This video also shows that the Whopper sacrifice campaign (if you remember one of my previous post) generated $400,000 of media value against $50,000 investment. This clearly shows the limitation of ROI measurement since it doesn’t take into account the damage on the brand image. What do you think of this paradox? I’d like to hear your thoughts about it.
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Social Media and Legal Risks for Businesses

27 Aug

Businesses are taking advantage of Social Media for different reasons: increasing their productivity, marketing, building relationships through interactions with their customers, improving internal communication. However many businesses are not aware of the legal risks that can arise from the use of Social Media by the firm or by their employees.

To illustrate these risks I will talk about a brand that everyone knows: Coca-Cola. Coca-Cola operates in the beverage industry and “strive to refresh the world and inspire moments of optimism and happiness”. They have been serving more than 3500 different beverages to more than 200 countries for 126 years.

  • Confidential information: Coca-Cola’s success is based on secret recipes. Think of how quickly the recipe would spread throughout the world should an employee disclose it on purpose or not on Social Media. Disclosure of such information would definitely put an end to CocaCola’s competitive advantage.
  • Trademark and copyright: Non-authorized use of the company logo or trademark  raises the issue of intellectual property. In the case of Coca-Cola it ended pretty well: 2 of  Coke’s fans decided to set up a Facebook page for there favourite drink and their page ended-up to be the second most popular page on Facebook even if the company marketing team had nothing to do with it. Today, the company decided to only allow for people authorized or associated with the company to make a branded page and asked the 2 creators of the page to take  it over and keep on managing it. Even with this success story we can realize how harmful it could have been for the company if someone less devoted to Coca-Cola had created a brand page with misleading information without the customers knowing if the company actually had any relationship with this page or not.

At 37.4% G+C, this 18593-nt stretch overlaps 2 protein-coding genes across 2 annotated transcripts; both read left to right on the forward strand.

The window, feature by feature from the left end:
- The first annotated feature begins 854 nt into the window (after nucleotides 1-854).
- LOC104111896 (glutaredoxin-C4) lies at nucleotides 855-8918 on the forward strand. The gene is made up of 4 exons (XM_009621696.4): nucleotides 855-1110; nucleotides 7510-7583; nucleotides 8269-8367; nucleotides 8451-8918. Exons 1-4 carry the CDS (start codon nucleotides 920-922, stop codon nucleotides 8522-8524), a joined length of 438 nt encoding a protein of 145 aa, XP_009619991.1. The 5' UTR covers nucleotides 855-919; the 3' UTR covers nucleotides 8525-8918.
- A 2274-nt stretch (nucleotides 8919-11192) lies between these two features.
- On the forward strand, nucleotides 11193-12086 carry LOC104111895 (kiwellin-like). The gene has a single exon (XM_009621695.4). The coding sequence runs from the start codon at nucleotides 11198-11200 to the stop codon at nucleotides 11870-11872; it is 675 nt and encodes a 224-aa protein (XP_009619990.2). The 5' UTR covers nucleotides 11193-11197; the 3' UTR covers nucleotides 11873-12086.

• Human resources: With the use of social media you can fear a lack of control on what your employees are doing. What are they saying about the company? Do they use social media for their personal life during working hours? What kind of use of social media could lead to en employee termination? What I understood from Malcolm Burrows (a guest lecturer of my Enterprise 2.0 class) is that defamation or offensive comments made by an employee is a valid reason to dismiss a person. This is true even if it’s from their home computer. I didn’t find any example for Coca-Cola but it should be highlighted that they need to set boundaries of what is or is not an acceptable use of social media. They also need to monitor what they employees are saying because it has become so easy to commit defamation hiding behind a computer screen.

To address these risks Coca-Cola created a Social Media Policy (SMP). This document is set up to provide guidance to their employees so that they know and understand their role in the on-line community. In its SMP Coca-Cola explain to its employees how they are expected to behave (be respectful, act with honesty and integrity, convey the company values…) but they also remind them that they are legally responsible for their action and for any content that they post.

For a Social Media Policy to be effective it should be written clearly, employees should be trained to understand it and above all it should be enforced!

Do you have any other ideas on how to cope with the legal risks associated with social media?